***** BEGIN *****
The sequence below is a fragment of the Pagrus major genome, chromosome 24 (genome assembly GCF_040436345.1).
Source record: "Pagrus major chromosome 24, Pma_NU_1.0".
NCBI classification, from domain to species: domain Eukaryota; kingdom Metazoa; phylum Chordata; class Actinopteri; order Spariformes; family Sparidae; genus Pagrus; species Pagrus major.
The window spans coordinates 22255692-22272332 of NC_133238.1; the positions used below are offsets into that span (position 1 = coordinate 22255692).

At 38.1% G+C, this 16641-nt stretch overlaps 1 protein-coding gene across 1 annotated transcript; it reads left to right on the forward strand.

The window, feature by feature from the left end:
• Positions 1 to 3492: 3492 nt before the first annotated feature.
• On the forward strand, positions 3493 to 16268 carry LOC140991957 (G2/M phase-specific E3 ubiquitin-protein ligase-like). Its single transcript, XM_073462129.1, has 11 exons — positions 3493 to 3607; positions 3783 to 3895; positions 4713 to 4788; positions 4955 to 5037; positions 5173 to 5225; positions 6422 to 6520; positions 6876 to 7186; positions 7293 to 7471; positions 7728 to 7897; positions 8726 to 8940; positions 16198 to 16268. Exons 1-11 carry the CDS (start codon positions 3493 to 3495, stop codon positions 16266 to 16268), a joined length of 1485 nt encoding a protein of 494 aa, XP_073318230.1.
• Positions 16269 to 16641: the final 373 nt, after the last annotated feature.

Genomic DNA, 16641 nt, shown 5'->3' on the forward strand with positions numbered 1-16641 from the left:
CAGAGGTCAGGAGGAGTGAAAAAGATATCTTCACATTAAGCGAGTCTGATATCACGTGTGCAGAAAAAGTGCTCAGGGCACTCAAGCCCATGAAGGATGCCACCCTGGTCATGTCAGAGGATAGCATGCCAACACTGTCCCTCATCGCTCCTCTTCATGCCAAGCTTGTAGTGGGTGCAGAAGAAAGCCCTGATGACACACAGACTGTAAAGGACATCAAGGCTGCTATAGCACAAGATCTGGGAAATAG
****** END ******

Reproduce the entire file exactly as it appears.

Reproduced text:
The sequence below is a fragment of the Pagrus major genome, chromosome 24 (genome assembly GCF_040436345.1).
Source record: "Pagrus major chromosome 24, Pma_NU_1.0".
NCBI classification, from domain to species: domain Eukaryota; kingdom Metazoa; phylum Chordata; class Actinopteri; order Spariformes; family Sparidae; genus Pagrus; species Pagrus major.
The window spans coordinates 22255692-22272332 of NC_133238.1; the positions used below are offsets into that span (position 1 = coordinate 22255692).

At 38.1% G+C, this 16641-nt stretch overlaps 1 protein-coding gene across 1 annotated transcript; it reads left to right on the forward strand.

The window, feature by feature from the left end:
• Positions 1 to 3492: 3492 nt before the first annotated feature.
• On the forward strand, positions 3493 to 16268 carry LOC140991957 (G2/M phase-specific E3 ubiquitin-protein ligase-like). Its single transcript, XM_073462129.1, has 11 exons — positions 3493 to 3607; positions 3783 to 3895; positions 4713 to 4788; positions 4955 to 5037; positions 5173 to 5225; positions 6422 to 6520; positions 6876 to 7186; positions 7293 to 7471; positions 7728 to 7897; positions 8726 to 8940; positions 16198 to 16268. Exons 1-11 carry the CDS (start codon positions 3493 to 3495, stop codon positions 16266 to 16268), a joined length of 1485 nt encoding a protein of 494 aa, XP_073318230.1.
• Positions 16269 to 16641: the final 373 nt, after the last annotated feature.

Genomic DNA, 16641 nt, shown 5'->3' on the forward strand with positions numbered 1-16641 from the left:
CAGAGGTCAGGAGGAGTGAAAAAGATATCTTCACATTAAGCGAGTCTGATATCACGTGTGCAGAAAAAGTGCTCAGGGCACTCAAGCCCATGAAGGATGCCACCCTGGTCATGTCAGAGGATAGCATGCCAACACTGTCCCTCATCGCTCCTCTTCATGCCAAGCTTGTAGTGGGTGCAGAAGAAAGCCCTGATGACACACAGACTGTAAAGGACATCAAGGCTGCTATAGCACAAGATCTGGGAAATAG